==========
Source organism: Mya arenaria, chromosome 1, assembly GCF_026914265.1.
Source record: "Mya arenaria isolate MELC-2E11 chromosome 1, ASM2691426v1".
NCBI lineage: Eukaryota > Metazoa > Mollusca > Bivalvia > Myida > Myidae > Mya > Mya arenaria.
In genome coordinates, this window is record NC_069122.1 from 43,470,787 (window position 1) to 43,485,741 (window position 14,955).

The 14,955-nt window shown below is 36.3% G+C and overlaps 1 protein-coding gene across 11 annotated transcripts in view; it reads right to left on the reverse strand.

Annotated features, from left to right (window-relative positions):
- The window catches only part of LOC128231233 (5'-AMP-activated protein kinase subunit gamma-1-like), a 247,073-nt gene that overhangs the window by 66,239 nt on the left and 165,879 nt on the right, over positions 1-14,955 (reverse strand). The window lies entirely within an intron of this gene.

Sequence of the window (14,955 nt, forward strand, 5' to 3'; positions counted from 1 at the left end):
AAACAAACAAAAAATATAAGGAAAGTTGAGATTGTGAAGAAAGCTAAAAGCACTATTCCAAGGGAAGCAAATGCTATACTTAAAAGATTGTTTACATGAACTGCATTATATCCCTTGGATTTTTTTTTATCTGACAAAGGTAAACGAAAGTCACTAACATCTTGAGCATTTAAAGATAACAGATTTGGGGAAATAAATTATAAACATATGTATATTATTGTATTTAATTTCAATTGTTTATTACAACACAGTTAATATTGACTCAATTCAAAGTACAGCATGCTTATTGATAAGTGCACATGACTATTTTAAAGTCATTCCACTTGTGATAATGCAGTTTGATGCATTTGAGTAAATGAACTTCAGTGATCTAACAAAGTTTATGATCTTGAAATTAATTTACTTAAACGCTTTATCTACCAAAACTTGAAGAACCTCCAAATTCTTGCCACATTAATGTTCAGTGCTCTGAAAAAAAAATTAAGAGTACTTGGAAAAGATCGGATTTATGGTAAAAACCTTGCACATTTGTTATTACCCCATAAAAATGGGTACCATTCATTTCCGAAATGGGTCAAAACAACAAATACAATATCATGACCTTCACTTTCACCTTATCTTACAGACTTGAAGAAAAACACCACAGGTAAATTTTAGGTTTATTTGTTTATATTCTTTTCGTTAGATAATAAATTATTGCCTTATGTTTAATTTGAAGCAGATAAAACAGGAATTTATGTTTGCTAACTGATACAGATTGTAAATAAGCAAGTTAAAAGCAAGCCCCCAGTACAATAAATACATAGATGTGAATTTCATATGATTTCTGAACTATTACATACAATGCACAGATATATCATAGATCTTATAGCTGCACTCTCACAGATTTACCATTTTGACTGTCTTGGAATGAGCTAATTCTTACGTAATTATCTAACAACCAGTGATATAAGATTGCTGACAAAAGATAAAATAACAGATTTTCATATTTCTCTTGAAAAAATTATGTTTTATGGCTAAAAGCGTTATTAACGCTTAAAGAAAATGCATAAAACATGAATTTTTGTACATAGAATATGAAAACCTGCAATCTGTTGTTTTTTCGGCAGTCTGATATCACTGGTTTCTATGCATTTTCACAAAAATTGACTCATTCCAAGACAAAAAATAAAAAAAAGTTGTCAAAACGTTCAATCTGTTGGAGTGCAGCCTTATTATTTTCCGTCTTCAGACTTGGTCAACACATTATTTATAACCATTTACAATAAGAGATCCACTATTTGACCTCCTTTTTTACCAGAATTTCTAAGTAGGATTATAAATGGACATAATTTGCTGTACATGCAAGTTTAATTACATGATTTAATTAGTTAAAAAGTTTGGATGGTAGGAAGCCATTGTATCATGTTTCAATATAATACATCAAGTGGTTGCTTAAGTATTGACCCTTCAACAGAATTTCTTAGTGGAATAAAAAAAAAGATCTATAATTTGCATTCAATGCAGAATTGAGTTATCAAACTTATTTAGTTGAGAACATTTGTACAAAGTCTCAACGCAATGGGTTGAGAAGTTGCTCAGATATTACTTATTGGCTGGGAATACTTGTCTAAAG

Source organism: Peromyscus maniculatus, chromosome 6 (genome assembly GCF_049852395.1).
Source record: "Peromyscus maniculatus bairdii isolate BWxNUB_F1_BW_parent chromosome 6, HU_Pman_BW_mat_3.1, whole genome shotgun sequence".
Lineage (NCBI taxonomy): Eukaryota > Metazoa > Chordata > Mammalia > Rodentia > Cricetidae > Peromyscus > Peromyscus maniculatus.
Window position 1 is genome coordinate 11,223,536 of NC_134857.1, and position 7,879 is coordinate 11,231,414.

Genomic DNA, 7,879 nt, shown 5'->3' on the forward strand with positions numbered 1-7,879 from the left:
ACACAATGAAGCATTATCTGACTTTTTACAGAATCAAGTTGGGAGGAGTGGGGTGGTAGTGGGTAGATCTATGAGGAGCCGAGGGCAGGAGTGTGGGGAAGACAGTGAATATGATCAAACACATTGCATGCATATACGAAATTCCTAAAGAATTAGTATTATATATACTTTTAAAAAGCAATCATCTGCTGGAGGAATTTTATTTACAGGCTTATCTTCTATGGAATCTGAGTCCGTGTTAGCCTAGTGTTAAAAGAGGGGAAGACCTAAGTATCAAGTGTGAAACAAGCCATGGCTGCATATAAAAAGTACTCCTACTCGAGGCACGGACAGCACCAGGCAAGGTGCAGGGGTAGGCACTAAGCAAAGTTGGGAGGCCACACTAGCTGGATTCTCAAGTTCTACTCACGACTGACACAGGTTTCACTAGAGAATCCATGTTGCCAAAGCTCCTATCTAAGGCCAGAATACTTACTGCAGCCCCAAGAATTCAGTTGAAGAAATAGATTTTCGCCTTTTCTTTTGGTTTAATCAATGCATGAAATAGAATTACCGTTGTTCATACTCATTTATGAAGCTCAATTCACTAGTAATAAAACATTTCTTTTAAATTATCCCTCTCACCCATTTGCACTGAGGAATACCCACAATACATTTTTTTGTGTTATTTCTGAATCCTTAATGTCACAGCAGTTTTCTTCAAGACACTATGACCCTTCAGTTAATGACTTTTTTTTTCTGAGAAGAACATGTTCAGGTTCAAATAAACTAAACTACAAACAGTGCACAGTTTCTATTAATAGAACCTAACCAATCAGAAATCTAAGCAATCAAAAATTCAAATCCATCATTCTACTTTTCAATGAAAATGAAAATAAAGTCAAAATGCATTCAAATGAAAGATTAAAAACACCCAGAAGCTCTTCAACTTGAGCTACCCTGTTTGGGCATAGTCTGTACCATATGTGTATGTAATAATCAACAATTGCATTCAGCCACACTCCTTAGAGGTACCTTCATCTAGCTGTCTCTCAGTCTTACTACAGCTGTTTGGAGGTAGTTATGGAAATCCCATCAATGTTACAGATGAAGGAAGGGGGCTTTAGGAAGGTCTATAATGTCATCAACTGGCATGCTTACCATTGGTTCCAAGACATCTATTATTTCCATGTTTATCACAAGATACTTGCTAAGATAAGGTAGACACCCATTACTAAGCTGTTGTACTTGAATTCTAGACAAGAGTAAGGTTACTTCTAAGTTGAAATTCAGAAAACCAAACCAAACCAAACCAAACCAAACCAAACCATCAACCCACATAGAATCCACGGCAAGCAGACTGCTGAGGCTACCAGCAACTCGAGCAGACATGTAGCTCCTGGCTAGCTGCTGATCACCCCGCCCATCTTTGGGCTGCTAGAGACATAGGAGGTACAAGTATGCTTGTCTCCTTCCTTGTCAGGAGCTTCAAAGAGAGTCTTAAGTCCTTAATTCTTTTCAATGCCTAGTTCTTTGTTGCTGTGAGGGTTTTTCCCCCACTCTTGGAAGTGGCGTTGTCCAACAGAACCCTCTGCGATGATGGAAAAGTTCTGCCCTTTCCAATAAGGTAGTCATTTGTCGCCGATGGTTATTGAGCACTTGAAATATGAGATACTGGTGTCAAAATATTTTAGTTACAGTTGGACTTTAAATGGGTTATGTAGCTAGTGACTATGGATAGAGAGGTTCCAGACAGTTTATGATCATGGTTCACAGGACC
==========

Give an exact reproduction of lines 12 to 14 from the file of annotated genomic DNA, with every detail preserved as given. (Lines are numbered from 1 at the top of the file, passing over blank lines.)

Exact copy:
Lineage (NCBI taxonomy): Eukaryota > Metazoa > Chordata > Mammalia > Rodentia > Cricetidae > Peromyscus > Peromyscus maniculatus.
Window position 1 is genome coordinate 11,223,536 of NC_134857.1, and position 7,879 is coordinate 11,231,414.

Genomic DNA, 7,879 nt, shown 5'->3' on the forward strand with positions numbered 1-7,879 from the left: